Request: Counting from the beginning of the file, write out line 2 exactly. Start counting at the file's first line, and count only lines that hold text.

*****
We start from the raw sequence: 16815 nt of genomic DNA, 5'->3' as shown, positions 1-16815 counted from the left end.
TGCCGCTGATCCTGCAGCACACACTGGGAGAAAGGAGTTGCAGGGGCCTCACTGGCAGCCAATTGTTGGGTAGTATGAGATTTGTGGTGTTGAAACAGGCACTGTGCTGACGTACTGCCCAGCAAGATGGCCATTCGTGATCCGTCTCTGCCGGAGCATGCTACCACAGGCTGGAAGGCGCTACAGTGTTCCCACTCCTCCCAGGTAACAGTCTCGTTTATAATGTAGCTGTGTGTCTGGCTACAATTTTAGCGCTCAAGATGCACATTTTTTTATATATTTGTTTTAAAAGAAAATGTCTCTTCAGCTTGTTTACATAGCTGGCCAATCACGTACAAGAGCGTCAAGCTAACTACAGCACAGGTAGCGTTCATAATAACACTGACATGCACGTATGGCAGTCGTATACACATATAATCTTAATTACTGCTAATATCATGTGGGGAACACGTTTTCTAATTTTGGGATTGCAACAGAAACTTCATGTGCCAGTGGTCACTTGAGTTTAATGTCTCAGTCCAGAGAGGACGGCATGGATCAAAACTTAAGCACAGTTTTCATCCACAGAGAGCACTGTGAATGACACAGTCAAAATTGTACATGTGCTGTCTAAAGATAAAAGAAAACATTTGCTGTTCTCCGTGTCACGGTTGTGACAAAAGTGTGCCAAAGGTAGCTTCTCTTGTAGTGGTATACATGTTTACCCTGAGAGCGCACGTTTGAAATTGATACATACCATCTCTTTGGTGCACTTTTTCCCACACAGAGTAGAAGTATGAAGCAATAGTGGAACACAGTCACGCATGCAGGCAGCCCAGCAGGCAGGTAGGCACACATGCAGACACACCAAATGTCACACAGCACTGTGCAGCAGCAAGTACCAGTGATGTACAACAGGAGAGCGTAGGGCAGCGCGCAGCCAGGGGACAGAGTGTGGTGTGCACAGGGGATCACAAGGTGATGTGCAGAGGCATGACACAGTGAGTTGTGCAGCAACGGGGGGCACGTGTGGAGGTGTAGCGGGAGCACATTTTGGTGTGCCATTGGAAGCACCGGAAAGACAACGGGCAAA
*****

TGCCGCTGATCCTGCAGCACACACTGGGAGAAAGGAGTTGCAGGGGCCTCACTGGCAGCCAATTGTTGGGTAGTATGAGATTTGTGGTGTTGAAACAGGCACTGTGCTGACGTACTGCCCAGCAAGATGGCCATTCGTGATCCGTCTCTGCCGGAGCATGCTACCACAGGCTGGAAGGCGCTACAGTGTTCCCACTCCTCCCAGGTAACAGTCTCGTTTATAATGTAGCTGTGTGTCTGGCTACAATTTTAGCGCTCAAGATGCACATTTTTTTATATATTTGTTTTAAAAGAAAATGTCTCTTCAGCTTGTTTACATAGCTGGCCAATCACGTACAAGAGCGTCAAGCTAACTACAGCACAGGTAGCGTTCATAATAACACTGACATGCACGTATGGCAGTCGTATACACATATAATCTTAATTACTGCTAATATCATGTGGGGAACACGTTTTCTAATTTTGGGATTGCAACAGAAACTTCATGTGCCAGTGGTCACTTGAGTTTAATGTCTCAGTCCAGAGAGGACGGCATGGATCAAAACTTAAGCACAGTTTTCATCCACAGAGAGCACTGTGAATGACACAGTCAAAATTGTACATGTGCTGTCTAAAGATAAAAGAAAACATTTGCTGTTCTCCGTGTCACGGTTGTGACAAAAGTGTGCCAAAGGTAGCTTCTCTTGTAGTGGTATACATGTTTACCCTGAGAGCGCACGTTTGAAATTGATACATACCATCTCTTTGGTGCACTTTTTCCCACACAGAGTAGAAGTATGAAGCAATAGTGGAACACAGTCACGCATGCAGGCAGCCCAGCAGGCAGGTAGGCACACATGCAGACACACCAAATGTCACACAGCACTGTGCAGCAGCAAGTACCAGTGATGTACAACAGGAGAGCGTAGGGCAGCGCGCAGCCAGGGGACAGAGTGTGGTGTGCACAGGGGATCACAAGGTGATGTGCAGAGGCATGACACAGTGAGTTGTGCAGCAACGGGGGGCACGTGTGGAGGTGTAGCGGGAGCACATTTTGGTGTGCCATTGGAAGCACCGGAAAGACAACGGGCAAA